Chapuis leads French surge

Members of Ukraine team pull out of Games as a mark of protest

Chapuis leads French surge

World champion Jean Frederic Chapuis was coolness personified as he led Arnaud Bovolenta and Jonathan Midol to France's first Winter Olympics podium sweep in the men's ski cross final on Thursday.

Chapuis calmly negotiated the crashes and chaos of one of the most unpredictable events at the Sochi Games and the 1-2-3 was secured when the fourth finalist, Canada's Brady Leman, fell on the penultimate jump after tangling with Midol's skis.

"With the two other French guys it's like a dream," said Chapuis, who has dual nationality and was on the Swiss Alpine skiing team before switching sports and countries in 2010.

It was the second medal sweep for one nation in the freestyle skiing at the Extreme Park after the Americans took all three podium places in the slopestyle event.

It also ensured France their best tally at a Winter Games with a total of 14 medals, exceeding the 11 the nation won at Salt Lake City and Vancouver. Chapuis never looked like being caught once he got in front and when Leman fell, the French trio just had to stay upright after the final jump.

The exit of the Swedish medal contender Victor Oehling Norberg was the most spectacular, crash-landing on the final jump while leading his quarter-final – and missing out on the semis by only a matter of centimetres. Meanwhile, looking ahead to action in the evening session, all eyes will be on the evening finale of the women's figure skating contest.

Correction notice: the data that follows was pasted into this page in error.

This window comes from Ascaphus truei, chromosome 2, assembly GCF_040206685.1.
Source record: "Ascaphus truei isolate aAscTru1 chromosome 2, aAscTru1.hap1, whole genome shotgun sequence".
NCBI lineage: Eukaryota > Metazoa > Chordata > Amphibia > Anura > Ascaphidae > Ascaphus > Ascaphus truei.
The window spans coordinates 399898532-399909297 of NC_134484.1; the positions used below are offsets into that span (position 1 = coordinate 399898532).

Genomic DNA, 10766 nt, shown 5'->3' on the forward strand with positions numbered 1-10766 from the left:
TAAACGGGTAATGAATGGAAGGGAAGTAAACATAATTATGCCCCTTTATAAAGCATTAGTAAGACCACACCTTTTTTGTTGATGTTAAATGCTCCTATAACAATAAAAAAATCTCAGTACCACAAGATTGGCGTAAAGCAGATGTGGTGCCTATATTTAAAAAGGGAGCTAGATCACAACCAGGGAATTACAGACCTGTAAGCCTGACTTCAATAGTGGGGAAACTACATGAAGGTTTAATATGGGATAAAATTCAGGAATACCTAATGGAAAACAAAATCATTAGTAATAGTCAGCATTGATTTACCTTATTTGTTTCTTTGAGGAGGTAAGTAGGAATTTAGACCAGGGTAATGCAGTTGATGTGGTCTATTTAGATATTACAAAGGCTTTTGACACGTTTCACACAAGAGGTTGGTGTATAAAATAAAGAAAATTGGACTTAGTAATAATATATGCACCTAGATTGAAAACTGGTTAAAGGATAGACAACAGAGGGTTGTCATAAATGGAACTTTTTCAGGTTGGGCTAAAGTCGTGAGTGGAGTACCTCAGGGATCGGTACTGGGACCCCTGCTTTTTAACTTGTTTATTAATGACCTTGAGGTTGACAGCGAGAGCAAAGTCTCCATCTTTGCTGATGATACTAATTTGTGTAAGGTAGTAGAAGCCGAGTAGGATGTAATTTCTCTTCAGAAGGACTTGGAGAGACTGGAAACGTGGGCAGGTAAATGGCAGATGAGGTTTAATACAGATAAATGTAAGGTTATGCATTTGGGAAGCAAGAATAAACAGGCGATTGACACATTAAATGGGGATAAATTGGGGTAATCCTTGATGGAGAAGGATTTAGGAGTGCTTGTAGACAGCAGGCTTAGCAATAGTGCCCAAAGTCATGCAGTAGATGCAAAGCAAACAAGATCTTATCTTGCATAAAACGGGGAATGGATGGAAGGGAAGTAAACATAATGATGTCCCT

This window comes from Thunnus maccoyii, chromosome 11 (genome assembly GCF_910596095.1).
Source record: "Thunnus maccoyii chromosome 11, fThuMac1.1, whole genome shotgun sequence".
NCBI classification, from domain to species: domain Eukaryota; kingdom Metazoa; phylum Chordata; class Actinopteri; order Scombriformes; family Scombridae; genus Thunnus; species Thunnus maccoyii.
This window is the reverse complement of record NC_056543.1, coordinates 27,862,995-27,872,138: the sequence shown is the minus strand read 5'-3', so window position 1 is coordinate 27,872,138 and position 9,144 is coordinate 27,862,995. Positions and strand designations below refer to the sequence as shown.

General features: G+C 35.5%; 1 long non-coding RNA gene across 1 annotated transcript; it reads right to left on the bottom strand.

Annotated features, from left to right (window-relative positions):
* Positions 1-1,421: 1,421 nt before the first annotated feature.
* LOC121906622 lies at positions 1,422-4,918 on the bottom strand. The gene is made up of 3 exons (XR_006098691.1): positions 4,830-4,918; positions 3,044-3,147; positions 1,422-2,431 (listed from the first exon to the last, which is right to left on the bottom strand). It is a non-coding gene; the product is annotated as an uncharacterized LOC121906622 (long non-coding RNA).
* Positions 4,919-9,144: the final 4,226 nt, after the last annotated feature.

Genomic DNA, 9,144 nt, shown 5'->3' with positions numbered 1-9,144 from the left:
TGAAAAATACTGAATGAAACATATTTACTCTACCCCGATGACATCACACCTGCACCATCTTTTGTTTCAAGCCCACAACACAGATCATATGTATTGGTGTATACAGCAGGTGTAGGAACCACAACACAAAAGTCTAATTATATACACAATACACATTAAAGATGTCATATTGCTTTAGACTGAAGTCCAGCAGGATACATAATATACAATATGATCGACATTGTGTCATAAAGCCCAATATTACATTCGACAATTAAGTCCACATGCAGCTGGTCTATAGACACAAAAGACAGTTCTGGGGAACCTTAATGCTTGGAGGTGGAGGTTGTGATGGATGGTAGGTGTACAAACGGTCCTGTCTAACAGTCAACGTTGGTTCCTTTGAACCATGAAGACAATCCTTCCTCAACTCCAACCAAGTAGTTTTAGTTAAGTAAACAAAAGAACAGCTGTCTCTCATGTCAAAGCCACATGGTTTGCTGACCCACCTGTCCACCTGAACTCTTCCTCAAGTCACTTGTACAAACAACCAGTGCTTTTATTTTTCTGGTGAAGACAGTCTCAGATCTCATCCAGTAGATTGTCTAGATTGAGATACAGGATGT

Champion Kim Yuna of South Korea aims to become only the third woman to win back-to-back Olympic titles as the competition heads for a thrilling finale in the free dance.

Only a slender margin separates leader Kim from Russian Adelina Sotnikova and 2012 world champion Carolina Kostner of Italy, who is in third after the short programme. There are also finals in women's ice hockey and curling, with Canada featuring in both.
The ice hockey final pits the United States against Canada, far and away the strongest teams in the sport.

Canada have had the upper hand recently, beating the Americans 2-0 in the 2010 Vancouver final and 3-2 in the preliminary round in Sochi. In curling, Canada's women face Sweden in another repeat of the 2010 final.


The International Olympic Committee, meanwhile, said some Ukrainian athletes had decided to leave Sochi for home, where at least 43 people have died in anti-government protests. They said they had withdrawn in protest at Ukraine President Viktor Yanukovic, who enjoys Moscow’s backing, and his government.

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